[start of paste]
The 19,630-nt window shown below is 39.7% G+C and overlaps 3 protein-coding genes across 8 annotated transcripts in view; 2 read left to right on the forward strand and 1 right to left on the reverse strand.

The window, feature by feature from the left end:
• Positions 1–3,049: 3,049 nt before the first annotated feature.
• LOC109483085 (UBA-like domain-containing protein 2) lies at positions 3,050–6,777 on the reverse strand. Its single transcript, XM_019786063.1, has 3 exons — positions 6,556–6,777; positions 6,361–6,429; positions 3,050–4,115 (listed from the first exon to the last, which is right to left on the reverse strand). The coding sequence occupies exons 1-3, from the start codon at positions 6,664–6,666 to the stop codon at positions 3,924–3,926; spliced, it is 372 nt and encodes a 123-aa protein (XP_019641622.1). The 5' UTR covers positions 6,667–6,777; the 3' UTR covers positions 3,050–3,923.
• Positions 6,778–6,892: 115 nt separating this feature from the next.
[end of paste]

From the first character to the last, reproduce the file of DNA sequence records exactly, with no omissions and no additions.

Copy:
The 19,630-nt window shown below is 39.7% G+C and overlaps 3 protein-coding genes across 8 annotated transcripts in view; 2 read left to right on the forward strand and 1 right to left on the reverse strand.

The window, feature by feature from the left end:
• Positions 1–3,049: 3,049 nt before the first annotated feature.
• LOC109483085 (UBA-like domain-containing protein 2) lies at positions 3,050–6,777 on the reverse strand. Its single transcript, XM_019786063.1, has 3 exons — positions 6,556–6,777; positions 6,361–6,429; positions 3,050–4,115 (listed from the first exon to the last, which is right to left on the reverse strand). The coding sequence occupies exons 1-3, from the start codon at positions 6,664–6,666 to the stop codon at positions 3,924–3,926; spliced, it is 372 nt and encodes a 123-aa protein (XP_019641622.1). The 5' UTR covers positions 6,667–6,777; the 3' UTR covers positions 3,050–3,923.
• Positions 6,778–6,892: 115 nt separating this feature from the next.